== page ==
The actual availability of necessary equipment is only one aspect of the problem, for classrooms must be so constructed as to make possible its use. A recent survey by the National Education Association revealed that only about one-fourth of the Nation's elementary schools' classrooms were well adapted for the use of audiovisual materials. Furthermore, teachers' difficulties in using these materials were most frequently due to the lack of adequate adaptable space.

Thousands of classrooms are still equipped with the furniture of another era. Movable seats and desks built in conformity with what is known about their relation to pupils' health and learning, cannot be purchased in school districts where every available dollar inust go for salary and maintenance. Special furniture and equipment for science, music, art, drama, industrial arts, vocational education, and homemaking are essential in the secondary schools. Even in the general classrooms, more space and special construction are necessary for such purposes as the following:

1. Work areas with tables and chairs for small groups where materials

spread out during the process of deve oment. 2. Storage cabinets, drawers, and files for pupils' work and teachers' supplies and records.

3. Alcoves or conference rooms where teachers can meet with individual pupils and with parents.

4. Classroom libraries or collections of materials. Mr. Chairman, the quality of American education is of national concern. I have examined with this committee some of the elements necessary to provide quality education for American children and youth which I believe are basic to any consideration of the problems now confronting our schools. Everything that happens in school depends on what we desire the schools to accomplish and upon the provision of competent teachers and necessary facilities to achieve our desires. Quality instruction is no accident.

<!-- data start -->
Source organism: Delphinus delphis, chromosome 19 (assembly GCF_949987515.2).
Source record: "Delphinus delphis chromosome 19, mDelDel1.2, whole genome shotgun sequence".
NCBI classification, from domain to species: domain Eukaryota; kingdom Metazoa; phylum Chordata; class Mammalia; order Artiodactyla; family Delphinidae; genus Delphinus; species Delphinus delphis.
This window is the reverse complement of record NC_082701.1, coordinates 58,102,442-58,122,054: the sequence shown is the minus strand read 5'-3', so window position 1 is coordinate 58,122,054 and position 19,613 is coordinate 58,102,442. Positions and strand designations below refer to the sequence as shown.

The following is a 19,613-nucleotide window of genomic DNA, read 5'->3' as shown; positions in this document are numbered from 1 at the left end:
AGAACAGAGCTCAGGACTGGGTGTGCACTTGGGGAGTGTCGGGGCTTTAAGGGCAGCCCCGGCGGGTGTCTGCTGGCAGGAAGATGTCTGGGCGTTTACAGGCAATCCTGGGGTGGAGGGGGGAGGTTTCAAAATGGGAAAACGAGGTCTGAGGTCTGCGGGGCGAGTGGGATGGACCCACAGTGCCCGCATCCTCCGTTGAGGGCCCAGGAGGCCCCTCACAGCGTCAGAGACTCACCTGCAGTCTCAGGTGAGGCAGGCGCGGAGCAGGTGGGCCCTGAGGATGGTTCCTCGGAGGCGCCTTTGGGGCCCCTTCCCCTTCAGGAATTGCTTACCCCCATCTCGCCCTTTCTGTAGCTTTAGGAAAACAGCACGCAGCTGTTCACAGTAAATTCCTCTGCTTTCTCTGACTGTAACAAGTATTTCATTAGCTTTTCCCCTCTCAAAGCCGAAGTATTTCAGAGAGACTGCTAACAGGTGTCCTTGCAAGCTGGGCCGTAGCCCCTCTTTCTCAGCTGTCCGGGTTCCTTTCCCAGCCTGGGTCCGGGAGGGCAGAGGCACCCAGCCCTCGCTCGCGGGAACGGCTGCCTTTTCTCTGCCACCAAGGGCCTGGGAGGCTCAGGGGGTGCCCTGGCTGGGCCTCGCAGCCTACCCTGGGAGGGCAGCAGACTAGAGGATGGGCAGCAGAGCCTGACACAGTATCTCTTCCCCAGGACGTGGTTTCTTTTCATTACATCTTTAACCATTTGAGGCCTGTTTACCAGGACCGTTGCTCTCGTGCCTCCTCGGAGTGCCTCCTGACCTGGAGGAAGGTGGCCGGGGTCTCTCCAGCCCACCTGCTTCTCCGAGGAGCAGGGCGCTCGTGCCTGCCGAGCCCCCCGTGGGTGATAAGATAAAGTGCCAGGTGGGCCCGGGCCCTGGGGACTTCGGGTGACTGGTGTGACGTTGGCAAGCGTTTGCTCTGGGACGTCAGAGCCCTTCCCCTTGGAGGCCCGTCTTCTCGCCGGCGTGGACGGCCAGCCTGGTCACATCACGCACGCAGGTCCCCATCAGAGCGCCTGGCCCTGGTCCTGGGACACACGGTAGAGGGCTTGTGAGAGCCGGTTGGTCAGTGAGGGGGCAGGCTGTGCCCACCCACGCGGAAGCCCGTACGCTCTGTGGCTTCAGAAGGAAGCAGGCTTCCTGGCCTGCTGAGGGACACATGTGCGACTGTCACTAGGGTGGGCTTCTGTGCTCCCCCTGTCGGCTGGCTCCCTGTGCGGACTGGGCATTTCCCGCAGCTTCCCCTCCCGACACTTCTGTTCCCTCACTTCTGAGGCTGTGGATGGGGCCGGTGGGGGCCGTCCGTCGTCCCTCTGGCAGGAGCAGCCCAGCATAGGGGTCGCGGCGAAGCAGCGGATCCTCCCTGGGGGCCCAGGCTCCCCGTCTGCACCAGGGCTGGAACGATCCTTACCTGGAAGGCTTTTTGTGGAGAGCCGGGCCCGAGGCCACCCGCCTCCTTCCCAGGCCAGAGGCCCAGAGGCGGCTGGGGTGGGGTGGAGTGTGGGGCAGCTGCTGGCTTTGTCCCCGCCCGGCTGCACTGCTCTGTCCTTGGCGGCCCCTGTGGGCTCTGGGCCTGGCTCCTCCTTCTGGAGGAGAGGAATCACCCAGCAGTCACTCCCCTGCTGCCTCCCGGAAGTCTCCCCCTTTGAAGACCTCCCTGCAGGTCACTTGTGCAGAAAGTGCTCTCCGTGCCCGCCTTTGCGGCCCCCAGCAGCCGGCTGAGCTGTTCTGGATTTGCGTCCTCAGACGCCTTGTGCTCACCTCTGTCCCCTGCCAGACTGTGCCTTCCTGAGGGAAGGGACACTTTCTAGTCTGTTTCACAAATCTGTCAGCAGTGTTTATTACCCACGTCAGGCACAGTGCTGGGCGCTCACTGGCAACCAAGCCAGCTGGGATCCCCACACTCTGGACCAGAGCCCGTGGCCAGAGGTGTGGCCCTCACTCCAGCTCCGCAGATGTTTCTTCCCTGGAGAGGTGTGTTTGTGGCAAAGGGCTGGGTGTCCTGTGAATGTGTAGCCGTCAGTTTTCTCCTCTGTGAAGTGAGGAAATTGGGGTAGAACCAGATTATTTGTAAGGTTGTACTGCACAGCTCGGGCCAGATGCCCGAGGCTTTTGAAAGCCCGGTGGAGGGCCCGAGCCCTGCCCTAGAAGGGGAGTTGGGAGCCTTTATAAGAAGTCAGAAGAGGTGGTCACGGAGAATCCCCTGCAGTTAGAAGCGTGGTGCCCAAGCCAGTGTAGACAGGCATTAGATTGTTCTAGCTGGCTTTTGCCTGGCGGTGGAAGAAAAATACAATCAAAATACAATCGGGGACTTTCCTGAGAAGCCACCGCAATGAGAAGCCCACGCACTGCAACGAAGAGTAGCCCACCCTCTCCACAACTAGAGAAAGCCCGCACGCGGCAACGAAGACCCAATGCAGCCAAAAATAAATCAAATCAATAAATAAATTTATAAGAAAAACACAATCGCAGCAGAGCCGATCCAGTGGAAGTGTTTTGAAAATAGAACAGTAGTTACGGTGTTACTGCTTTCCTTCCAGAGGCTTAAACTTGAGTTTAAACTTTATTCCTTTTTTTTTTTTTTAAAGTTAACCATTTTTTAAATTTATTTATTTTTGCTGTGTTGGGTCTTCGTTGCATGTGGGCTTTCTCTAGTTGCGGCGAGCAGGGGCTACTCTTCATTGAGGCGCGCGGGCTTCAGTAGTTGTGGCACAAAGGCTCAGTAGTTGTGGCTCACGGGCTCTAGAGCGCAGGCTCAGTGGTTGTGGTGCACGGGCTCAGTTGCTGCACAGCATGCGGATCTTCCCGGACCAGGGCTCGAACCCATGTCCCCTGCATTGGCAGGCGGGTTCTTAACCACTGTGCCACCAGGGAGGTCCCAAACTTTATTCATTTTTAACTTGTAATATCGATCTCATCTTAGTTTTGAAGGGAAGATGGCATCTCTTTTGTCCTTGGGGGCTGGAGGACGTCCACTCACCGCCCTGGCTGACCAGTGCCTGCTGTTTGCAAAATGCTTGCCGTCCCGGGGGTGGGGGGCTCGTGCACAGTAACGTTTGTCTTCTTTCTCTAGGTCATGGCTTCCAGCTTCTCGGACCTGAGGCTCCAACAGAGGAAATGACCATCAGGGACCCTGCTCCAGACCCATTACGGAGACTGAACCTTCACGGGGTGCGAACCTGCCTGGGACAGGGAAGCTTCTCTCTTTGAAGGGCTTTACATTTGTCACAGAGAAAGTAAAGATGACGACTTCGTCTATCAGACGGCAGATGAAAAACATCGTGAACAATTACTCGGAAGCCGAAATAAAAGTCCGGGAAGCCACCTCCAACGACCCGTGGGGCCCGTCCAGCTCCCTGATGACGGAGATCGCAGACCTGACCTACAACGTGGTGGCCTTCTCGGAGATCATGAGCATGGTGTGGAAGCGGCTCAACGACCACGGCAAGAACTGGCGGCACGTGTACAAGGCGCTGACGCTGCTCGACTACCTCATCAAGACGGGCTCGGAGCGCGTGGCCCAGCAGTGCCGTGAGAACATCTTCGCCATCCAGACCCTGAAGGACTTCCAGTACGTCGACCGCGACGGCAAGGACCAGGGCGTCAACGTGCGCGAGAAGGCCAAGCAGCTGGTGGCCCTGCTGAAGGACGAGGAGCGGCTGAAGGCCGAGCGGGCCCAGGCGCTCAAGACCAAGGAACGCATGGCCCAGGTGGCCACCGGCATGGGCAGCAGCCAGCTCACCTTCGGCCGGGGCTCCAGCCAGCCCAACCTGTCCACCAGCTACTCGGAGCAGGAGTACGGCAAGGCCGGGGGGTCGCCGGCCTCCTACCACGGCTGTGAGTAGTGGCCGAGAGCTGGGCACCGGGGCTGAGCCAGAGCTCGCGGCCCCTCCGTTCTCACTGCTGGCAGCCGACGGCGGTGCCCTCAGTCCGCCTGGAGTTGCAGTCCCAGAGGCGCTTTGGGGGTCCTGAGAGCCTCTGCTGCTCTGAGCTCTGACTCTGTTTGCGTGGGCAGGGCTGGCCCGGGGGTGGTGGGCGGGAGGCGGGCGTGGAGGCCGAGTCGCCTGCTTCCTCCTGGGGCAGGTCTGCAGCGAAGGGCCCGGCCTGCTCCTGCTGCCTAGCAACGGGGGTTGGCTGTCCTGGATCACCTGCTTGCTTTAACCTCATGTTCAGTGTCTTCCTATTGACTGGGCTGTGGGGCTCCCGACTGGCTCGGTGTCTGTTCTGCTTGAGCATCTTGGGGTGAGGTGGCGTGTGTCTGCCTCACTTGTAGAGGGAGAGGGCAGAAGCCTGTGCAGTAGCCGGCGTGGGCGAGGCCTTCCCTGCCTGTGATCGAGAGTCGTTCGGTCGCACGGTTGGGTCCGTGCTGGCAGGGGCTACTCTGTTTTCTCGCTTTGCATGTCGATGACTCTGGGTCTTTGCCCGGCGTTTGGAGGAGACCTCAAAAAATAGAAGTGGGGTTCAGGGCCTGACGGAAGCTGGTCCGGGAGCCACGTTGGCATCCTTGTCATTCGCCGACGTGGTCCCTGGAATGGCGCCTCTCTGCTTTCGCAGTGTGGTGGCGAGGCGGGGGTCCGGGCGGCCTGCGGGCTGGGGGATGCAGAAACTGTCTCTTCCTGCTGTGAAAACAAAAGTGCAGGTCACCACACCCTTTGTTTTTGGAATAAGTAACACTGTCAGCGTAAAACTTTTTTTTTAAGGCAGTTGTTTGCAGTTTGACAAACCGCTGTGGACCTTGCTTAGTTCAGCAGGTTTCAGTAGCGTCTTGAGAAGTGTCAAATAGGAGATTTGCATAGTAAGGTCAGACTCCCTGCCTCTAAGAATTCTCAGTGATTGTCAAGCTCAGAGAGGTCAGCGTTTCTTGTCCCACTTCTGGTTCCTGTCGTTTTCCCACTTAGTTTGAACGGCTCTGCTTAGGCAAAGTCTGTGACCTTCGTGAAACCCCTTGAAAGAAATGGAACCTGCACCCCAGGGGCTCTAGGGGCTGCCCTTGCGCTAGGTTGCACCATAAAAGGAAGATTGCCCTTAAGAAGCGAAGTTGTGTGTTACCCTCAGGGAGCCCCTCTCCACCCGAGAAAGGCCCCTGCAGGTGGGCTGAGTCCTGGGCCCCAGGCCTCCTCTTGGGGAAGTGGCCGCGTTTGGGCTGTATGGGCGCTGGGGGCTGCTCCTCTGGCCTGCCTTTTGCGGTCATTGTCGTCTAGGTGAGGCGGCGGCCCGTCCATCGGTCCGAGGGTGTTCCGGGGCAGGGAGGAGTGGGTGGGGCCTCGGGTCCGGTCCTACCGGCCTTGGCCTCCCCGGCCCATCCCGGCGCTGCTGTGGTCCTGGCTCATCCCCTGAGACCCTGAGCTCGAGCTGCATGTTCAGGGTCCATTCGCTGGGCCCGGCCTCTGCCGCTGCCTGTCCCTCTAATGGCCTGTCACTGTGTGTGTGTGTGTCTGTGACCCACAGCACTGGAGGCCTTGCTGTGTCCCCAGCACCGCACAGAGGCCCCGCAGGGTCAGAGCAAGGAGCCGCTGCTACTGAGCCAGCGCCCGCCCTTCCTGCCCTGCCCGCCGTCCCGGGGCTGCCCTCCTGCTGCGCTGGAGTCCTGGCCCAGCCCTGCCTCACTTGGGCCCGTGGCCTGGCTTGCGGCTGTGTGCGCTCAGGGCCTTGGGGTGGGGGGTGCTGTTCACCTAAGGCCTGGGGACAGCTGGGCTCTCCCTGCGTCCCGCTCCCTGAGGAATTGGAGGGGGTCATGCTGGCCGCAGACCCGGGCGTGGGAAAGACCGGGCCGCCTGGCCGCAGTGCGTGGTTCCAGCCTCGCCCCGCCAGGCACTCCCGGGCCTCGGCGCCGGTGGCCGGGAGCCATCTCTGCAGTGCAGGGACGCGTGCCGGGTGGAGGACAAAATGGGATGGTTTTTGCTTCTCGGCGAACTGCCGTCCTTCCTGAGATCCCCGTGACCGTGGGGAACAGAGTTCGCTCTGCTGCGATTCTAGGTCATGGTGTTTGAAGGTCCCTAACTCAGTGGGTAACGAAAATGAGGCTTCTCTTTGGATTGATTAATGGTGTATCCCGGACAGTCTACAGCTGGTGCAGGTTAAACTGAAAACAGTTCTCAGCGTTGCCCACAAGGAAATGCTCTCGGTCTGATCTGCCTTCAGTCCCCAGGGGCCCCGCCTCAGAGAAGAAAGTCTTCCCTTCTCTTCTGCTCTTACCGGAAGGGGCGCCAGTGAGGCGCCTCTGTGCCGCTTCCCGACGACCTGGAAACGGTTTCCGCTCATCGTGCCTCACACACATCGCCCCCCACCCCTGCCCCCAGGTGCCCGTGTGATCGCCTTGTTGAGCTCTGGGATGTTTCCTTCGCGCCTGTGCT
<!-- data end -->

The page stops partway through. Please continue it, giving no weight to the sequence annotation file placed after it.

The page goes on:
Thank you.

Mr. BAILEY. May I say on behalf of the committee that we appreciate your presence here, Doctor. Your testimony has been quite informative and will be beneficial.

I think you realize the problems that face the committee in writing satisfactory legislation, and we appreciate your efforts and cooperation.

Mr. ALEXANDER. In turn, let me thank you for the opportunity.

Mr. Bailey. May I wish every possible success to the Peabody Teachers College. Mr. ALEXANDER. Thank


sir. Mr. BAILEY. The committee will stand in recess until 10 o'clock tomorrow, at which time we will hear Dr. Heller, a specialist from the University of Minnesota.

(Whereupon, at 12:10 p.m., the subcommittee recessed until 10 a.m. on Friday, February 6, 1959.)




Washington, D.C. The subcommittee met at 10:15 a.m., pursuant to recess, in room 429, House Office Building, Hon. Cleveland M. Bailey (chairman of the subcommittee) presiding.

Present: Representatives Bailey, Thompson, Udall, Brademas, Frelinghuysen, and Kearns.

Also present: Fred G. Hussey, clerk, full committee; Melvin W. Sneed, minority clerk; Russell C. Derrickson, investigator, full committee; and Robert E. McCord, clerk, subcommittee.

Mr. BAILEY. The subcommittee will be in order. At adjournment on yesterday we made an announcement that our witness for today's hearings of the subcommittee would be Dr. Walter W. Heller, chairman of the Department of Economics at the University of Minnesota.

I understand that the doctor is going to dwell largely in the field of economics. I am certain that the subcommittee will be very much pleased to have his views on this particular angle of the problem on which we are attempting to write legislation.

Doctor, you may identify yourself further, if necessary, to the reporter, and proceed with your testimony,

May I inquire first, would you care to be interrupted as you give your testimony, or would you rather present your material and then be subject to questioning? STATEMENT OF DR. WALTER W. HELLER, CHAIRMAN, DEPART

Mr. HELLER. It is at the committee's pleasure.
Mr. BAILEY. We will leave the choice up to you.
Mr. HELLER. I would be happy to be interrupted en route.
Mr. BAILEY. You would be

Mr. HELLER. Yes, if you wish to do that, I would be glad to have questions.

Mr. BAILEY. You may proceed.

Mr. HELLER. Mr. Chairman and members of the committee, may I first introduce Mrs. Jean Flanigan of the NEA research division, who assisted in the preparation of this material and who will assist in an